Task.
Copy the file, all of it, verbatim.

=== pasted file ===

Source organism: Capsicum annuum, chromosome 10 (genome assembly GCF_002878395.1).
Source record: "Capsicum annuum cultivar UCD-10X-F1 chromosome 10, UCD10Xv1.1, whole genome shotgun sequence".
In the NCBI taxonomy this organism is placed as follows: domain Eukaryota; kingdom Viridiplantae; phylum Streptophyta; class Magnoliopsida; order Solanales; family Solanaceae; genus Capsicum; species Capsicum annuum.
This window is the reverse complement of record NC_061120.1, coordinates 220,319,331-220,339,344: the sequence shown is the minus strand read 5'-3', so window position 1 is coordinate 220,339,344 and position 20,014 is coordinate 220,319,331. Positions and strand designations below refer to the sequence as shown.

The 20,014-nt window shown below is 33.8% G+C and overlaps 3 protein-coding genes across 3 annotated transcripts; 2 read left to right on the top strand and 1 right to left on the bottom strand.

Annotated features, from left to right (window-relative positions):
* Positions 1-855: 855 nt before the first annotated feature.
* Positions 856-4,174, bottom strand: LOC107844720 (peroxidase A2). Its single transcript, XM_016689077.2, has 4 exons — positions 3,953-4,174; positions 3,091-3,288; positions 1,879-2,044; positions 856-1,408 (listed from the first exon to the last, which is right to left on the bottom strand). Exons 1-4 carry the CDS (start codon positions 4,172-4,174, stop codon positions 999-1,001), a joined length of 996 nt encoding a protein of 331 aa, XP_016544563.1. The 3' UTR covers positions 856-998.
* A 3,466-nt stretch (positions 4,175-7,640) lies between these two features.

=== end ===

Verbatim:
Source organism: Capsicum annuum, chromosome 10 (genome assembly GCF_002878395.1).
Source record: "Capsicum annuum cultivar UCD-10X-F1 chromosome 10, UCD10Xv1.1, whole genome shotgun sequence".
In the NCBI taxonomy this organism is placed as follows: domain Eukaryota; kingdom Viridiplantae; phylum Streptophyta; class Magnoliopsida; order Solanales; family Solanaceae; genus Capsicum; species Capsicum annuum.
This window is the reverse complement of record NC_061120.1, coordinates 220,319,331-220,339,344: the sequence shown is the minus strand read 5'-3', so window position 1 is coordinate 220,339,344 and position 20,014 is coordinate 220,319,331. Positions and strand designations below refer to the sequence as shown.

The 20,014-nt window shown below is 33.8% G+C and overlaps 3 protein-coding genes across 3 annotated transcripts; 2 read left to right on the top strand and 1 right to left on the bottom strand.

Annotated features, from left to right (window-relative positions):
* Positions 1-855: 855 nt before the first annotated feature.
* Positions 856-4,174, bottom strand: LOC107844720 (peroxidase A2). Its single transcript, XM_016689077.2, has 4 exons — positions 3,953-4,174; positions 3,091-3,288; positions 1,879-2,044; positions 856-1,408 (listed from the first exon to the last, which is right to left on the bottom strand). Exons 1-4 carry the CDS (start codon positions 4,172-4,174, stop codon positions 999-1,001), a joined length of 996 nt encoding a protein of 331 aa, XP_016544563.1. The 3' UTR covers positions 856-998.
* A 3,466-nt stretch (positions 4,175-7,640) lies between these two features.